23. The petitioners request that the exceptions contained in Article 46(2) of the Convention be applied because the investigation that the State should have initiated ex officio, in order to clarify the murders that are the subject matter of the petition, as well as to prosecute and punish those responsible, has been unreasonably delayed, has not been effective, and has left these crimes completely unpunished.


24.           Article 46(2), invoked by the petitioners, provides that the rules on prior exhaustion of domestic remedies and on timeliness of the petition are not applicable when:


a. the domestic legislation of the state concerned does not afford due process of law for the protection of the right or rights that have allegedly been violated;


b. the party alleging violation of his rights has been denied access to the remedies under domestic law or has been prevented from exhausting them; or


c. there has been unwarranted delay in rendering a final judgment under the aforementioned remedies.


25.          The Honduran State invoked the objection of non-exhaustion of domestic remedies in its reply to the petition and asserted that it is not admissible in accordance with Article 46(1) of the Convention.[13]  The petitioners, however, say that almost seven years have elapsed since the events occurred, without the remedies available to them having been capable of identifying, prosecuting, and punishing those responsible.  They also say that the trial is still at the preliminary enquiry stage, even though Article 174 of the Honduran Code of Criminal Procedures establishes a limit of 30 days for the preliminary enquiry.  Based on the foregoing, they ask that the petition be found admissible in accordance with the exceptions provided at Article 46(2) of the Convention.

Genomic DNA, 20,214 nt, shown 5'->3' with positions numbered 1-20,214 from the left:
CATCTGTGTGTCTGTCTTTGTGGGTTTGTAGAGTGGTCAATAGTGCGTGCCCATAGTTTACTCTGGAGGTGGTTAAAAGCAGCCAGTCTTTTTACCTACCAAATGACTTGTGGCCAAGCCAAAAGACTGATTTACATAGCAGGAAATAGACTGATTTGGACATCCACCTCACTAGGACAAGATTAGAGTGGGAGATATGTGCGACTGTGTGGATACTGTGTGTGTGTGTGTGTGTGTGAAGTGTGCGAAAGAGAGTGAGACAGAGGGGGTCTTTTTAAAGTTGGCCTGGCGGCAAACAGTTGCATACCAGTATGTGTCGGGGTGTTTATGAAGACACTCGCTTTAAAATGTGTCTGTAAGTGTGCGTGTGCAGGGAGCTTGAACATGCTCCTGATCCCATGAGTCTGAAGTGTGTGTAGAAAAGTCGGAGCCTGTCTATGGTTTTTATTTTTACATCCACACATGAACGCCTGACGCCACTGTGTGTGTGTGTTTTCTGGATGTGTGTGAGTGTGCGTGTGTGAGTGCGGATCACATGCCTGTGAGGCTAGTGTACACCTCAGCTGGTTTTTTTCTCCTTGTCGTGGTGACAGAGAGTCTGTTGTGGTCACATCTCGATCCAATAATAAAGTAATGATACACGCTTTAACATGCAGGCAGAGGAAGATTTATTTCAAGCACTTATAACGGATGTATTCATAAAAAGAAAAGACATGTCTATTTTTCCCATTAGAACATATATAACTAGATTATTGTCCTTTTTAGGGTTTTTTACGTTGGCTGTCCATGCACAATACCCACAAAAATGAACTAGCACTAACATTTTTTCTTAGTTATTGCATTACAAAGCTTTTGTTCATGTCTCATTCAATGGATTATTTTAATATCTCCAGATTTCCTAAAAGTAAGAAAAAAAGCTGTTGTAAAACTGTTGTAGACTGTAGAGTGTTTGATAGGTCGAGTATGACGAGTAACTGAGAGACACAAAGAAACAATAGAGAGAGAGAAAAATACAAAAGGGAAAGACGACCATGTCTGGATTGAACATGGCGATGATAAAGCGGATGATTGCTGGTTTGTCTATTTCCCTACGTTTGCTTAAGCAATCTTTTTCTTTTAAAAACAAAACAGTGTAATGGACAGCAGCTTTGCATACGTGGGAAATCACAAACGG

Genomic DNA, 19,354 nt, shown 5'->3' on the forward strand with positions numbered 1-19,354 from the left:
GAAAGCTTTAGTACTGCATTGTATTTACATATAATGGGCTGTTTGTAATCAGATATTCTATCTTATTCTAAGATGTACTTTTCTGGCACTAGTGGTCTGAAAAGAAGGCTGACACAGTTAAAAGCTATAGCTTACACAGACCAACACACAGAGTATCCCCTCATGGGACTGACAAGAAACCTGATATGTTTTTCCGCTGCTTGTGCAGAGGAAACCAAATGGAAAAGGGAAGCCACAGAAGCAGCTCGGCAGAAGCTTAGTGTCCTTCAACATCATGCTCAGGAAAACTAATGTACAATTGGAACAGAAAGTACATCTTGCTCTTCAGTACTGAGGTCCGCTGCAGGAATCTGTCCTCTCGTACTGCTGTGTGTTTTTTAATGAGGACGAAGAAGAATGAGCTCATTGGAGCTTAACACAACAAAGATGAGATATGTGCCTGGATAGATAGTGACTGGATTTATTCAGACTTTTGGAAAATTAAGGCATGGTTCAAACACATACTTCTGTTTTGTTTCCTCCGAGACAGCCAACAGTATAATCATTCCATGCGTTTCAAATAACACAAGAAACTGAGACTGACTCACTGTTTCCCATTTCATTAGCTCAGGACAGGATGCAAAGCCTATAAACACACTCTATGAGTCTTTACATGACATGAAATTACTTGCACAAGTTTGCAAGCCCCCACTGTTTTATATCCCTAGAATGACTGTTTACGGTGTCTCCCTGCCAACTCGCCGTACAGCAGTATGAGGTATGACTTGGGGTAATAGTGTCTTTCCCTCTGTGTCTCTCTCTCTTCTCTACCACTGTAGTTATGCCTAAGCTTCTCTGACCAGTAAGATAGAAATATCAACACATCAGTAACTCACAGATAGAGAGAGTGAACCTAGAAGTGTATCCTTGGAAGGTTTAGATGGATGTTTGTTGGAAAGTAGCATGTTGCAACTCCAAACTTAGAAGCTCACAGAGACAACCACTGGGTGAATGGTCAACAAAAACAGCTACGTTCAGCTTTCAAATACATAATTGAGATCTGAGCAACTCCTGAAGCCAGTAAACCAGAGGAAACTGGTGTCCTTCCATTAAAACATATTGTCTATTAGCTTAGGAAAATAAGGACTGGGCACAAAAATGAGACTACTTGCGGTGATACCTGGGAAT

26.          The Commission has repeatedly found that it is not enough for the State to assert non-exhaustion of domestic remedies for that objection to succeed. As the Inter-American Court of Human Rights has ruled, the State invoking this objection must also identify the domestic remedies that remain to be exhausted and show their effectiveness in such circumstances, which Honduras has not done.


27.          In order to provide an adequate remedy for the alleged violations, which constitute crimes against public order, it was incumbent on the State, particularly in light of its obligation to take punitive action, to institute, ex officio, proceedings to identify, prosecute, and punish all those responsible, diligently pursuing every stage of the proceedings to a conclusion. In the opinion of the Commission, the seven years elapsed between the events and the date of the instant report has been more than enough for the Honduran State to determine responsibilities, initiate proceedings, and punish those responsible in the domestic sphere.